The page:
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Re: Thanks Blake for tons of hard work

Postby JHern » Tue Sep 07, 2010 9:44 am

JR wrote:Try laser line putts at close ranges. Raise the arm straight at the sweet spot of the basket and aim like Doss visually across the top of the disc along the center of the disc. That height in the arm and disc lowers the power generation needs so the disc won't fly by so far in case of a miss and also won't bounce off the pole as easily. And you've got the disc at about the correct height already so you don't have to aim for height at shorter ranges at all. There's one variable less to cause misses and it is huge in make rates....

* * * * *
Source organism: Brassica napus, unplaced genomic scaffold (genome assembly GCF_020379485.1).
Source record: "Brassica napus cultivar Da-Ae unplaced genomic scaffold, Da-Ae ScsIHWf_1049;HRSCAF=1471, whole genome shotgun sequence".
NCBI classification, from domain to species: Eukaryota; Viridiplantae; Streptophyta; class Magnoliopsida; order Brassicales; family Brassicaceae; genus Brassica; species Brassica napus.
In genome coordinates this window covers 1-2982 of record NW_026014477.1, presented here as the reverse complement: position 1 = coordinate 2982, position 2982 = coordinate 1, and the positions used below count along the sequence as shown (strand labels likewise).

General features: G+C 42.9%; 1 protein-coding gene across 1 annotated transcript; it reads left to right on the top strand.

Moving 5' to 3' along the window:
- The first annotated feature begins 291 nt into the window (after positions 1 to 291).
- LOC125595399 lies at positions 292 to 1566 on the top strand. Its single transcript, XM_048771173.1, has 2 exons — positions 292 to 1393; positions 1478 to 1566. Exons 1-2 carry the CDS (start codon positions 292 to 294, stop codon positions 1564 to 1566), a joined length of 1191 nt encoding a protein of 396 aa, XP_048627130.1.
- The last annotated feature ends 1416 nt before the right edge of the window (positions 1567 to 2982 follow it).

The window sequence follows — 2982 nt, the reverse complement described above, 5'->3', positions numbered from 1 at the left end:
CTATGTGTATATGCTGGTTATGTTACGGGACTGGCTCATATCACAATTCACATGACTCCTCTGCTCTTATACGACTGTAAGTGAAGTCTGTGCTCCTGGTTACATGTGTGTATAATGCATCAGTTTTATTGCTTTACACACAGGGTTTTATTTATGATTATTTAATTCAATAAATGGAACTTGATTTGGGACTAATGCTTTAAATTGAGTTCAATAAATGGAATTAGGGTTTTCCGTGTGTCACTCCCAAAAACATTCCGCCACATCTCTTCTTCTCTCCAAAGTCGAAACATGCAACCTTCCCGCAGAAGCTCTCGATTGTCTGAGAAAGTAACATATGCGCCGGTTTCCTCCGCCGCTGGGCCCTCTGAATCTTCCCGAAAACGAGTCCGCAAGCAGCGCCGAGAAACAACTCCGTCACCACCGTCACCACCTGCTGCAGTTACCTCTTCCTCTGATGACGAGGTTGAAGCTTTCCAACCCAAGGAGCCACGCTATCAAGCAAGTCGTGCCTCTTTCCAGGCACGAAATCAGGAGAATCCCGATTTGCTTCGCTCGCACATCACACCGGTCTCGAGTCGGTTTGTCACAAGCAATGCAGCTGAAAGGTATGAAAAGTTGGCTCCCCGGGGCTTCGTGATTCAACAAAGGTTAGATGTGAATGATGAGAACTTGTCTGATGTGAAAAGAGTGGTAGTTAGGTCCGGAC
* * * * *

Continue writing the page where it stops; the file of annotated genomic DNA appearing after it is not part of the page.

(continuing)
Yeah, I have to come up with a way of aiming, which I do not have at all. Also, I think I'm long-arming my putts, and letting my elbow open too far, and this is what is creating the left-right scatter in my throws. I need to start working seriously on a short-arm-like adjustment, similar to the one Blake advocates, and take that degree of freedom out of the equation.

I also need to practice. A lot. In my frustration, I finally picked up a portable basket, and I intend to wear it out. I'm also going to try Mark Ellis' program of 2X15min/dayX30days of making putts.

This is going to work, dammit!
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Re: Thanks Blake for tons of hard work

Postby mark12b » Tue Sep 07, 2010 11:31 am

yah, it's easy to yank it right when you're trying to put more behind it... working on the shortest-possible stroke will help a lot. first figure out how far out you can be with a straight, super-short pop from the belt buckle (15 -20' or whatever), then when you move back, keep that same pop but add some hip thrust (instead of arm extension) to give it more force.